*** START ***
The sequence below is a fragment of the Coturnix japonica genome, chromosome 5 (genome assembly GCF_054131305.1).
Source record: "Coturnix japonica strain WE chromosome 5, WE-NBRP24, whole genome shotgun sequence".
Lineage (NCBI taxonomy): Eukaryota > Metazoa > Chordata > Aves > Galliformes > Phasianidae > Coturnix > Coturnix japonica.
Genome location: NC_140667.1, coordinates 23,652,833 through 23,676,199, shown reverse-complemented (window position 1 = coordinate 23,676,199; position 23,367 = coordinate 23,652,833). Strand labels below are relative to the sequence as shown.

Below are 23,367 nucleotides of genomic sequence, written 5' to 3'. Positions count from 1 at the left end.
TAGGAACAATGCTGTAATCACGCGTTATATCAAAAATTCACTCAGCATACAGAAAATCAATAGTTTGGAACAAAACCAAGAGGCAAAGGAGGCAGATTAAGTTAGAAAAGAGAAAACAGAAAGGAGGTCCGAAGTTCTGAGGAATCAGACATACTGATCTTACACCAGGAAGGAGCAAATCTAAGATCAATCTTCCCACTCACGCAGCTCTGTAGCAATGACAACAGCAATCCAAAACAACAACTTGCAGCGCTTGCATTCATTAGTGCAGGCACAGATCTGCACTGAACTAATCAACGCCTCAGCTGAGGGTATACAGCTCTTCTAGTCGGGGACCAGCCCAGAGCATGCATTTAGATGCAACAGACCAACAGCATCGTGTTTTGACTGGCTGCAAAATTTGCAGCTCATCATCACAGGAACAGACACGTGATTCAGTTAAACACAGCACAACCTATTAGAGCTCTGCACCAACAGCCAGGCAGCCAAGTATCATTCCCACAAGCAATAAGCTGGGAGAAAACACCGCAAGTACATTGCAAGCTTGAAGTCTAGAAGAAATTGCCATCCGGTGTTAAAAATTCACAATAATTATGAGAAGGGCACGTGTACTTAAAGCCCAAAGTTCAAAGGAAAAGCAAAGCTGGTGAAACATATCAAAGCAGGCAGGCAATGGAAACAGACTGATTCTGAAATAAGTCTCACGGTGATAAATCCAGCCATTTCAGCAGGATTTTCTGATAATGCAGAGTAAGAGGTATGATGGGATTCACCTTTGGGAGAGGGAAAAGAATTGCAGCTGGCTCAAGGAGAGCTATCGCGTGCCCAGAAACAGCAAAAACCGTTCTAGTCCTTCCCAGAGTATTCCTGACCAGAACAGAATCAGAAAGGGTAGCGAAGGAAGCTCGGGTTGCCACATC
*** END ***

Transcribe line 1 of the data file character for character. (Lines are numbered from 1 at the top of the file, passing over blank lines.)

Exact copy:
The sequence below is a fragment of the Coturnix japonica genome, chromosome 5 (genome assembly GCF_054131305.1).